Tropisetron reduces postoperative vomiting in children undergoing tonsillectomy

Anette B. Jensen, Dorte B. Christiansen, Kingsley Coulthard, Andrew Wilkins, Greg Roberts, Johan H. Van Der Walt, Mette Rasmussen

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48 Citations (Scopus)


In this patient, parent and investigator blinded, randomized, placebo- controlled study, children undergoing tonsillectomy (mean age 6.4 years) received either intravenous placebo (n = 36) or tropisetron 0.2 mg·kg-1 up to 5 mg (n = 35) at induction of anaesthesia with halothane, nitrous oxide and oxygen. Morphine and paracetamol were given in theatre for postoperative pain. Episodes of vomiting were recorded during the first 24 h after surgery. Intravenous tropisetron was significantly (P < 0.001, chi-squared) more effective than placebo in controlling the incidence and frequency of emesis during the first 24 h: vomiting was reduced from 89% to 46% and the mean number of vomits from 4.6 to 2.4. Minor side-effects occurred equally in both the placebo and active groups. Intravenous tropisetron is an effective and safe antiemetic for reducing postoperative vomiting in children undergoing tonsillectomy or adenotonsillectomy.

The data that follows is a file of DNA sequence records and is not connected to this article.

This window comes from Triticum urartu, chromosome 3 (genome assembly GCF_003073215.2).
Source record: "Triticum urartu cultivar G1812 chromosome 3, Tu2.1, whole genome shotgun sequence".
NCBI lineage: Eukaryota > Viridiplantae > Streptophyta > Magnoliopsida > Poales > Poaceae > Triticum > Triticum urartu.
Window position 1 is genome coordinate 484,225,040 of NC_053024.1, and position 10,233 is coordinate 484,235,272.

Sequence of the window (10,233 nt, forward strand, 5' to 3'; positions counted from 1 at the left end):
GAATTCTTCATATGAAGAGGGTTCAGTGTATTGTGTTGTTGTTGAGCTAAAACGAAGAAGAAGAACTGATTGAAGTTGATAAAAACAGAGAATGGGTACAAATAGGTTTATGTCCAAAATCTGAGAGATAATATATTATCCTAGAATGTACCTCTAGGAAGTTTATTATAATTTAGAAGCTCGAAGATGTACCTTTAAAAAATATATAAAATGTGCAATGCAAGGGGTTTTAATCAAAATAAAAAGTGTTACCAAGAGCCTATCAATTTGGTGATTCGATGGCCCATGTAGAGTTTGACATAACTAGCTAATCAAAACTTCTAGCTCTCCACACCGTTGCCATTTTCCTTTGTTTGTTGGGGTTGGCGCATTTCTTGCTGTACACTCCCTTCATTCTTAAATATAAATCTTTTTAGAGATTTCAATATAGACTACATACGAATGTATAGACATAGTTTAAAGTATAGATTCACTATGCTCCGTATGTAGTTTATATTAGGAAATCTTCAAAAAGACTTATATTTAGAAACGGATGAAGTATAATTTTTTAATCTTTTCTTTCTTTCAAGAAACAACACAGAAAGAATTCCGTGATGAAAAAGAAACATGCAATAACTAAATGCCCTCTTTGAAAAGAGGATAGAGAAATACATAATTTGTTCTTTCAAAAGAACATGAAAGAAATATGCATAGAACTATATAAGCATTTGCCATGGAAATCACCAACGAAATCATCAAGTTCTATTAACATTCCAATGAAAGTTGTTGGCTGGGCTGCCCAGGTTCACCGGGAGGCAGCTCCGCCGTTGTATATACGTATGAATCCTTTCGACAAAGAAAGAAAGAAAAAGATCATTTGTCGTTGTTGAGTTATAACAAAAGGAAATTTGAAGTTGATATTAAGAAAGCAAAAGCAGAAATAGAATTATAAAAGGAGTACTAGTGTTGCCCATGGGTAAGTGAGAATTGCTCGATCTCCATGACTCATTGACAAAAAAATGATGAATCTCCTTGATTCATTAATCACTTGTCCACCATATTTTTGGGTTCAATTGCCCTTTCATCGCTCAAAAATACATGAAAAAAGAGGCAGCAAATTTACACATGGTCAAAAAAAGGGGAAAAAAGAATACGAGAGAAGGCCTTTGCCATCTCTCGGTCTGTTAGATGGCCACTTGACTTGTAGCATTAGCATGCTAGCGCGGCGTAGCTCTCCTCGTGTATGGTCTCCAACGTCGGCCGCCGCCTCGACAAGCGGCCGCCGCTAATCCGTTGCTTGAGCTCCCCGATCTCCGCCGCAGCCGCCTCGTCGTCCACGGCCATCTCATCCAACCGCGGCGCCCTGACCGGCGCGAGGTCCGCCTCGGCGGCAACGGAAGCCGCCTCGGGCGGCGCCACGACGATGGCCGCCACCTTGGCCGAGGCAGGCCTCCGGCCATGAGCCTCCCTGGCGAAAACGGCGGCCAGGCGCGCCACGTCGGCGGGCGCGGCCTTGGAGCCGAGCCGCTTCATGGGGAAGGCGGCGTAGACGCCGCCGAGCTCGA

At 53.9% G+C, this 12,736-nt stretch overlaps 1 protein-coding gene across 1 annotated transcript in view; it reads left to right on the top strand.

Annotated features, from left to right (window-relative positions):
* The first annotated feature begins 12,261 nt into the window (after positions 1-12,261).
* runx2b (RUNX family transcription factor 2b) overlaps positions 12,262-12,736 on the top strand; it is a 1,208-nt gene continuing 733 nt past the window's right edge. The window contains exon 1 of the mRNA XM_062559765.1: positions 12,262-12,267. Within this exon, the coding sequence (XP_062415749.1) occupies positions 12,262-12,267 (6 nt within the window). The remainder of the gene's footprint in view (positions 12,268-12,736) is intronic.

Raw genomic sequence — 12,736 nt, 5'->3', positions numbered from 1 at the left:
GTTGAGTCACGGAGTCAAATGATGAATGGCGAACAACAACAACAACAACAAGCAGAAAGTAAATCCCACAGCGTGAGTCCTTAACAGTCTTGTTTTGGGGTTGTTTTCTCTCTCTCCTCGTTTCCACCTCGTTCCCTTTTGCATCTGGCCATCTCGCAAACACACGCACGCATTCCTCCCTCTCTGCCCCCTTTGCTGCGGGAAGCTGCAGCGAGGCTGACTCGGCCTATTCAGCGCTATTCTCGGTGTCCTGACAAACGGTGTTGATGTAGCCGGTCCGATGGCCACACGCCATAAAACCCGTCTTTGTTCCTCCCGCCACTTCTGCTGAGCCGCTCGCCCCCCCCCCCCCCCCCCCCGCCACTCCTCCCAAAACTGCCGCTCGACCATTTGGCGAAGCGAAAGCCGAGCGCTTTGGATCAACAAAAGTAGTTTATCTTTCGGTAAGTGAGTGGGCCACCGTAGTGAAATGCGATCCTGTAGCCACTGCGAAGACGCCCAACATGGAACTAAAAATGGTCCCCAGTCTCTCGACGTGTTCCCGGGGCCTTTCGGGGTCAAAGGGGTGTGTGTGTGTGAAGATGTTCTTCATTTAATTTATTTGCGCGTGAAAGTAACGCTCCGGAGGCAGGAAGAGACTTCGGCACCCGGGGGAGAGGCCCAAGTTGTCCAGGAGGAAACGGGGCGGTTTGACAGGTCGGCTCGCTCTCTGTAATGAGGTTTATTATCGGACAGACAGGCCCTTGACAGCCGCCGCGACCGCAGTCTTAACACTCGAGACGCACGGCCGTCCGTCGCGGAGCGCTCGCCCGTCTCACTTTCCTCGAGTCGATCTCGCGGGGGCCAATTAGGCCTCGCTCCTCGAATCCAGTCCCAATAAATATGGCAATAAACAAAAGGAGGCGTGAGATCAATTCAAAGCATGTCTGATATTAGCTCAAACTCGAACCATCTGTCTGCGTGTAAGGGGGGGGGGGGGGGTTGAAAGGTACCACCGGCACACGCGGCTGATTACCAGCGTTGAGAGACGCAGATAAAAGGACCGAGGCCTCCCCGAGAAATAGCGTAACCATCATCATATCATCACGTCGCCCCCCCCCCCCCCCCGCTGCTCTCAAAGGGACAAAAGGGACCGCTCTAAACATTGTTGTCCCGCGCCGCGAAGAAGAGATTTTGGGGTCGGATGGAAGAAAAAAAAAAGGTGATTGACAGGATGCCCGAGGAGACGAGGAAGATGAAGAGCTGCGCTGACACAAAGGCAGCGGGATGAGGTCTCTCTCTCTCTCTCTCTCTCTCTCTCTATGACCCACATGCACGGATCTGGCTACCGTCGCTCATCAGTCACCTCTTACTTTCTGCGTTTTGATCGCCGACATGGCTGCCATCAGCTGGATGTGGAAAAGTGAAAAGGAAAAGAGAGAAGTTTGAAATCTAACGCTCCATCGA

Original languageEnglish
Pages (from-to)69-75
Number of pages7
JournalPaediatric Anaesthesia
Issue number1
Publication statusPublished - Jan 2000
Externally publishedYes


  • Antiemetic
  • Complications
  • Pharmacoeconomics
  • Tonsillectomy
  • Tropisetron
  • Vomiting


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